The Government can do this quite easily, and it must. The alternative is to erode meritocracy and mandate growing discrimination against any group judged to be inappropriately successful.

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Matt M
Matt M
3 months ago

Excellent! A practical idea for once.

Stephen Walshe
Stephen Walshe
3 months ago

The link to the NHS England pledge is shocking. “While the number of BME medical directors increased to 20.3% and the proportion of clinical directors is now above one quarter, both figures would need to be at 42% to be representative, one of the reasons that the NHS Long Term Plan has called on everyNHS trust to set its own target on senior BME representation by 2022, to reflect their overall workforce”. So while BME people are far less than 42% of the adult population, because they are already over represented within the NHS workforce, senior roles need to have more BME staff regardless of qualification or competence. And sod the medical needs of the patients paying for it all.

Jeremy Bray
Jeremy Bray
3 months ago
Reply to  Stephen Walshe

If diversity, in the sense of a workforce that is representative of the population as a whole, was actually the aim the NHS set itself there would have to be a halt on BME recruitment and a massive drive to recruit indigenous native doctors and nurses to rebalance the gross BME over-representation in their workforce. As the UK is not a racist country there is, of course, no agitation for such a policy. It is true, however, that our failure over many years to train sufficient medical staff and to rely on overseas recruitment leaves the country vulnerable to staff shortages should the lure of the UK for foreign born staff wane.

Andrew Fisher
Andrew Fisher
3 months ago
Reply to  Stephen Walshe

Where does the 42% figure come from? I suspect many organisations will not rest until they have a MAJORITY of ethnic minority management.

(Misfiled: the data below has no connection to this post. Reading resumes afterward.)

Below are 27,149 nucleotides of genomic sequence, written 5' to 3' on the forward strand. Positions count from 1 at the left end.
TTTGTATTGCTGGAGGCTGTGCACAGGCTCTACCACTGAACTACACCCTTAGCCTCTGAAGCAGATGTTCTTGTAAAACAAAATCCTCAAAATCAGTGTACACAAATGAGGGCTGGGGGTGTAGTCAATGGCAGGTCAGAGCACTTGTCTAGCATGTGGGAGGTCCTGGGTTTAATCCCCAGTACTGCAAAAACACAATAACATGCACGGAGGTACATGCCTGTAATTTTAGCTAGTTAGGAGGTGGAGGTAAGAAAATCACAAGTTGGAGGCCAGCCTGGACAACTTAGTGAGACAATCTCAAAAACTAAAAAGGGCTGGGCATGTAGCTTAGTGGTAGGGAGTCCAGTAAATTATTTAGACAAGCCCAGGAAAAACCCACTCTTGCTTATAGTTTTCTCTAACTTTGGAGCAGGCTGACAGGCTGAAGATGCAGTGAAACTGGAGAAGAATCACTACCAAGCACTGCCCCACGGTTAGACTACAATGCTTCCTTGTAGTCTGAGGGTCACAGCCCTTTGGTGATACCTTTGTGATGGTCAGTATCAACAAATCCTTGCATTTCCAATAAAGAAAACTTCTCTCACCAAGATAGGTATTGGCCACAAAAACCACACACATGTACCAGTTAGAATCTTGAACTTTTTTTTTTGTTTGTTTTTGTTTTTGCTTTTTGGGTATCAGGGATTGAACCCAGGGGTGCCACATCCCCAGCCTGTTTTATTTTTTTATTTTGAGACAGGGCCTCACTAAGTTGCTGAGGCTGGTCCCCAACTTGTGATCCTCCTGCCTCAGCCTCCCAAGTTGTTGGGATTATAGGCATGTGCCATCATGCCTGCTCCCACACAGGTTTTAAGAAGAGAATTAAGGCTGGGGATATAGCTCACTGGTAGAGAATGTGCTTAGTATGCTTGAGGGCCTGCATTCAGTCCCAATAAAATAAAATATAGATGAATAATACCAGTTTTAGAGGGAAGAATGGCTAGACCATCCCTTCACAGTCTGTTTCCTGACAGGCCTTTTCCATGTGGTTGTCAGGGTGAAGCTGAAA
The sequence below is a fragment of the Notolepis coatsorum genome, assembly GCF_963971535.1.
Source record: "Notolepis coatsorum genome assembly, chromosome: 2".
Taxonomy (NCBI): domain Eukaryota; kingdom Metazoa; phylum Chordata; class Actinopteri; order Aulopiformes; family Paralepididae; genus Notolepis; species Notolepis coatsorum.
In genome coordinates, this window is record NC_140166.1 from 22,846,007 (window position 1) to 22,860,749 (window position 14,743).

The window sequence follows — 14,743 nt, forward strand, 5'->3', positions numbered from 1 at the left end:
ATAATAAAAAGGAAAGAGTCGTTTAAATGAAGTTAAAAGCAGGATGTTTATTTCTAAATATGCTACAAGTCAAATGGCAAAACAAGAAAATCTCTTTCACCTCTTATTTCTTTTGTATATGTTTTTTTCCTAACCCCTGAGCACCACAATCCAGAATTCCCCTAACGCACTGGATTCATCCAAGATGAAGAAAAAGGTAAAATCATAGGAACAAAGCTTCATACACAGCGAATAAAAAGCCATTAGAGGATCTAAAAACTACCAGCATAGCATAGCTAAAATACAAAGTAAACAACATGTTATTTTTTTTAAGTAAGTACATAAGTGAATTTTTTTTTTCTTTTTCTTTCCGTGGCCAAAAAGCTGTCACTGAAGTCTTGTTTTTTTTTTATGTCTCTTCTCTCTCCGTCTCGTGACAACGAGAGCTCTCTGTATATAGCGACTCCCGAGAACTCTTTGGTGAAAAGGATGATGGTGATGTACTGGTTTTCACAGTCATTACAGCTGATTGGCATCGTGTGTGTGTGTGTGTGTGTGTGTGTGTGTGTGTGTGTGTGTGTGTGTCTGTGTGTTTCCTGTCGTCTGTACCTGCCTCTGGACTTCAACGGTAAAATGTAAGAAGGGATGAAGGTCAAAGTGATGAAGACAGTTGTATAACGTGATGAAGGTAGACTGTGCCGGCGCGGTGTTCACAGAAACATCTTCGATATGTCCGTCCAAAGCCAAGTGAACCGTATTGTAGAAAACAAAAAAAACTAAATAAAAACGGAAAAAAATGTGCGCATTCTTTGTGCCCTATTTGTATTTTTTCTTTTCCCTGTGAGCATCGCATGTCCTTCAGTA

Jeremy Bray
Jeremy Bray
3 months ago

Box-ticking Diversity is a bad policy imported from the US that is struggling to correct deeply institutionally racist policies in the true sense of that phrase from its recent past.
The author has identified the problem with the Equalities Act, namely those sections that promote not equality, which is desirable if the talents of all the citizens are to be harnessed, but diversity which requires artificial discrimination not based on merit but ethnic balance, or in the case of the NHS overlooking ethnic imbalance.
The colour of a man’s skin and the proportion of skin colours in any occupation should be totally irrelevant in a rational world.

Sharon Overy
Sharon Overy
3 months ago

… ethnically European ….

No need to be shy – you mean white. But that would reveal it as racist.

Nicky Samengo-Turner
Nicky Samengo-Turner
3 months ago

There is no such thing as equality, save in the mind of misty eyed totalitarian idealogues… there never has been and there never will be, because the real ‘ diversity’ is that different people, and peoples, have differing skills, talents, abilities, and also negatives… and always have had and always will have.

Graeme Laws
Graeme Laws
3 months ago

A proper Government would say that this Act is bad law and simply repeal the work of Harman, whose politics, like those of her old flat mate Hewitt, were destructive. Remember the NCCL. Tells you everything.

Caroline Watson
Caroline Watson
3 months ago

The Equality Act should be amended to relate only to physical characteristics: sex, ethnic origin, disability and age. Anything relating to ‘identity’ or ‘belief’ should be removed.